and four remained in Arizona.
Set Exhibition Games
The first exhibition games are
booked for Saturday, March 12.
The regular National League
schedule opens April 12 while the
American League kicks off April
New York and Milwaukee have
been made the winter book favor-
ites despite their unexpected set-
backs in the 1959 pennant races,
won by the White Sox and Dodg-
ers. The Yankees are favored at
odds of 4-5 and the Braves are
However, for the first few weeks
of spring training, Cookie Lava-
getto of Washington and Eddie
Sawyer of Philadelphia, managers
of last season's cellar occupants,
are likely to be Just as enthusias-
tic as Walter Alston of Los An-
geles and Al Lopez of the White
Much of the early attention will
be focused on Red Schoendienst's
attempt to regain his regular sec-
ond base job with Milwaukee and
on the performances of veterans
Ted Williams and Stan Musial.
Schoendienst, fully recovered
from tuberculosis, was on the
sidelines most of last season. Wil-
liams, 41, batted only .254 for the
Boston Red Sox last year, and
Musial, 39, wound up with a .255
average for St. Louis. Between
them, they have won a dozen big
league batting championships.
MILWAUKEE - Right handed

pitchers Bob Rush and Joey Jay
have signed their 1960 contracts
with the Milwaukee Braves, bring-
ing the count of players in the
fold to 30.
Swim TicketsĀ°
'Put On Sale
Tickets for the Big Ten swim-
ming championships to be held in
Varsity Pool March 3-5 are now
on sale at the Athletic Adminis-
tration Building.
All seats for the finals, on eve-
nings of March 4 and 5, are re-
served and cost two dollars each.
Tickets for the two final events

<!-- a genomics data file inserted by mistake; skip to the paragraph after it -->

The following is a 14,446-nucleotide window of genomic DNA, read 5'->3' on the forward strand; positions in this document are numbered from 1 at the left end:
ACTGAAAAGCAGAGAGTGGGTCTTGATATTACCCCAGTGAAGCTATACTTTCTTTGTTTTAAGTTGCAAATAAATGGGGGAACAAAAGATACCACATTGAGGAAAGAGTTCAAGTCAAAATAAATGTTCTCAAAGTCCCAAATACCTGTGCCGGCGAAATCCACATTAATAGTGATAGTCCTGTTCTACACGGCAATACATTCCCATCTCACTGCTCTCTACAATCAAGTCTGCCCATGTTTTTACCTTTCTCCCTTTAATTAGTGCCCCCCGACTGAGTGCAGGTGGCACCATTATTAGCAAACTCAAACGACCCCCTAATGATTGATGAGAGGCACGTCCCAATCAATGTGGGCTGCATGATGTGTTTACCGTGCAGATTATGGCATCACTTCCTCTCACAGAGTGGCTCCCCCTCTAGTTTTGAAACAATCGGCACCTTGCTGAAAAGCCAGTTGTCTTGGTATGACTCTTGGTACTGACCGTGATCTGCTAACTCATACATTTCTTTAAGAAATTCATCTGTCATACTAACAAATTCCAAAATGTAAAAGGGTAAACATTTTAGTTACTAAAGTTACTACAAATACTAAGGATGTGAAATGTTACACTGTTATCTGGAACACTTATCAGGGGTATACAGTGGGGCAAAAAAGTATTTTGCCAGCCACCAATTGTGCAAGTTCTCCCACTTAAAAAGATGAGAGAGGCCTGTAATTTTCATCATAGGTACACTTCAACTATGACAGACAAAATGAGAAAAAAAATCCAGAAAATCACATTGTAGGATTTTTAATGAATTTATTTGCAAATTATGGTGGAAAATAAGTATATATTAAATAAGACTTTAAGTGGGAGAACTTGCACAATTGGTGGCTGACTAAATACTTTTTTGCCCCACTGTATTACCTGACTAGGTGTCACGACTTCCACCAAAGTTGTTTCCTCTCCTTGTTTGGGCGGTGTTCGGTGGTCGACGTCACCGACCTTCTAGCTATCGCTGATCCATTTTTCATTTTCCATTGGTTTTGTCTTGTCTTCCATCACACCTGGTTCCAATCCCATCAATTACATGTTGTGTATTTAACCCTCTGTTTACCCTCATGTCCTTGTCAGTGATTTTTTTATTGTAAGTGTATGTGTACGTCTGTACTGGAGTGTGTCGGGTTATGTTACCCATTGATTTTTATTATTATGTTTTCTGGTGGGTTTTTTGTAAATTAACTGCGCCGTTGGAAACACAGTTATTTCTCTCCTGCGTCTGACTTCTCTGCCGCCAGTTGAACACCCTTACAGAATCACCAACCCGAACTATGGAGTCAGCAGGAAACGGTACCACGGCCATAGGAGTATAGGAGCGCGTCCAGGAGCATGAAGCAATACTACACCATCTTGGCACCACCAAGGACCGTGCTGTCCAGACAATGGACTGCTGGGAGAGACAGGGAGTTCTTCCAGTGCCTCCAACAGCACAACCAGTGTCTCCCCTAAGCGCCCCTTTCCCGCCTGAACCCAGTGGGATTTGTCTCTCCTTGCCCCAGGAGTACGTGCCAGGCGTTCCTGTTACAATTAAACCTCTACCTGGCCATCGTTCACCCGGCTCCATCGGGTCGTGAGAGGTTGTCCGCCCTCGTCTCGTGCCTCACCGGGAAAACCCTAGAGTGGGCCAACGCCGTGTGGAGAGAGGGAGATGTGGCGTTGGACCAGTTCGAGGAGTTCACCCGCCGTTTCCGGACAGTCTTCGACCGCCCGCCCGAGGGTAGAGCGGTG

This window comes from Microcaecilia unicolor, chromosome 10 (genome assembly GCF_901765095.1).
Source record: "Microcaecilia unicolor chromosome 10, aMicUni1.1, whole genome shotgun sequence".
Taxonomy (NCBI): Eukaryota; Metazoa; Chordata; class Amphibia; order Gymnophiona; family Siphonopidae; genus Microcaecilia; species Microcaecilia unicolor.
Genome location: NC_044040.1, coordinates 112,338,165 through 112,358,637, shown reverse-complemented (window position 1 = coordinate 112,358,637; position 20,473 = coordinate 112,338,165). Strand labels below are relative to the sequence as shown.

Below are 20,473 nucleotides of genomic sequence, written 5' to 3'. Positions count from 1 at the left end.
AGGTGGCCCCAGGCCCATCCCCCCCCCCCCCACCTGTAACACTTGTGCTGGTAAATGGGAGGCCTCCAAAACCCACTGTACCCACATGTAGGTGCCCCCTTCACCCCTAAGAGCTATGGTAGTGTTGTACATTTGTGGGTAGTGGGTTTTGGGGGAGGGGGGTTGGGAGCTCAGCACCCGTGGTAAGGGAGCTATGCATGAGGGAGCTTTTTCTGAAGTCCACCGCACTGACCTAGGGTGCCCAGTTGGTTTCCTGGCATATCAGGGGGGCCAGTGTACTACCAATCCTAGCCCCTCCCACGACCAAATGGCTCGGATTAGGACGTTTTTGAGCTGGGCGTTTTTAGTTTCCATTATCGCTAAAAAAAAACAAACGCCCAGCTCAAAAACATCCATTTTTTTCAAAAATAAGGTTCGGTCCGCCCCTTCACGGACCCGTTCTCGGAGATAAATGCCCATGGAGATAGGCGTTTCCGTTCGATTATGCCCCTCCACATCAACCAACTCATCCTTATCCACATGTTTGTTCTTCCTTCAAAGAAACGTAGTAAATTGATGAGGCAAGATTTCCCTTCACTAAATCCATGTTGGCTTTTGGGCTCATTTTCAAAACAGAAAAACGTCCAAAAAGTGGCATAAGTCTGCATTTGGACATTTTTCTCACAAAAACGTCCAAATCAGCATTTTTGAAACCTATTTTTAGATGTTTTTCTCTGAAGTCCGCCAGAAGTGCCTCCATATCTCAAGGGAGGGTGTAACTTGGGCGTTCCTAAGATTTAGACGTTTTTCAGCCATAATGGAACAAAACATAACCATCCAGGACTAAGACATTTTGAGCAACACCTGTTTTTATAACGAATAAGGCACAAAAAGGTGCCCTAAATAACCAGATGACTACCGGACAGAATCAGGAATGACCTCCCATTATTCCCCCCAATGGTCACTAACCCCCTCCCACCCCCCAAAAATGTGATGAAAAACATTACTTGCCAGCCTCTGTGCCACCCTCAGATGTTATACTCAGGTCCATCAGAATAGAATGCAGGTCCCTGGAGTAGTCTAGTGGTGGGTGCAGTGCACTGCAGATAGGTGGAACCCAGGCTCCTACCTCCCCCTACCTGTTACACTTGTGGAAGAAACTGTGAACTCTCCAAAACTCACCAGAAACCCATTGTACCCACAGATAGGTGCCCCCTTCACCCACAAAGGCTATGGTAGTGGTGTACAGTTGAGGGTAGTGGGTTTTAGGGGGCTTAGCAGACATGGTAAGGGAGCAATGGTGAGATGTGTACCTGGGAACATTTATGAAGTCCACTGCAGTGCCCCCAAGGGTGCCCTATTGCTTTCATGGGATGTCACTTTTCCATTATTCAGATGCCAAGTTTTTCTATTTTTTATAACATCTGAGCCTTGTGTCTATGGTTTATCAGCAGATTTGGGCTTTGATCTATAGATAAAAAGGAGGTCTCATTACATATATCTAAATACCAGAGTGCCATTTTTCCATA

to be held Thursday, March 3
and preliminaries all three days
are on general admissions basis
at one dollar.
The Athletic Administration
Ticket Off ice is open weekdays,
8:30 aem. to 4:30 p.m.

The first 10
first place votes;
records through

teams (with
and won-lost
Saturday in

Phi Gains Top
AKL in 1mM
George Peapples threw in 22
points last night to lead Phi Gam-
ma Delta to a 76-19 romp over Al-
pha Kappa Lambda in fraternity
basketball action last night.
Alpha Delta Phi 21, Phi Kappa Tau
Kappa Sigma 54, Sigma Alpha Ep-
silon 31
Phi Sigma Delta 33; Chi Phi 27
Sigma Phi Epsilon 34, Chi Psi 32
Sigma Chi 38, Delta Upsilon 25
Alpha Tau Omega 53, Delta Kappa
Epsilon 32
Zeta Psi 26, Trigon 24
Daily Classifieds
Bring Results

1. Cincinnati (66)
2. Ohio State (49)
3. Bradley (23)
4. California (19)
5. Utah (1)
6. Georgia Tech (2)
7. West Virginia (3)
8. Utah State
9. Miami (Fla.) 2
10. St. Bonaventure (2)


4:15 Wed., Feb. 24


3rd floor Conference, Mich. Union


4 "

Students (men or women), Couples,
Families, Groups on Tour.
* At the ed9scof the loop
" Accommodation fo 2,000

No. 4


* Rates: $2.50 and up
s For Reservations, write Dept. 'R, 826 South Wabash Ave., ChicoS 5, I.+



rrrrrrirrrrrrr. r.r rr rr r+ri rrrr r r. n rii r r nr -_.-




Only One Car Can Be Lowest Priced!


1. The main event
L. Death and
taxes, periodl
9. Suboptical
12. Kind of wolf
18. Opera version
of "Camille"
15. Marilyn's
mouth is
16. Gal who was
meant for you
17. What kid
brothers do
19. What Simple
Simon hadn't
20. Article
21. Abbreviated
25. Sister
27. High point of
a Imural
28. Daquirl ingredi.
ent reversed
29. Start over again
80. "Bell Song"
32. Quiz
$8. Odd ball
85. Little George
87. Way out
40. What white
side walls are
44. vocal
45. High math
46. Italian wine

1. Chinese theatri-
2. It can keep
you hanging
8. A third of the
way out
(2 words)
4. Kools' secret
(2 words)
5. Kind of crazy
6. Ash receptacle
7. Pro's last name
8. Kind of money
9. Kind of guy in
10. Consumed
11. Play the field
14. Where you
Kools (3 words)
18. % of a beer
22. It's obviously
by amateur
poets (2 words)
23. Hula hoops,
yoyos, etc.
24. Here's where
the money goes
25. Kind of ish
26. Tentmaker
81. Make a make.
shift living
(2 words)
. Ko ls
Crave 4 Down
87. I left Elsie
38. Satisfy
39. Gary Cooper-isb
40. Betw~en Sept.
and Nov.
41. Doodle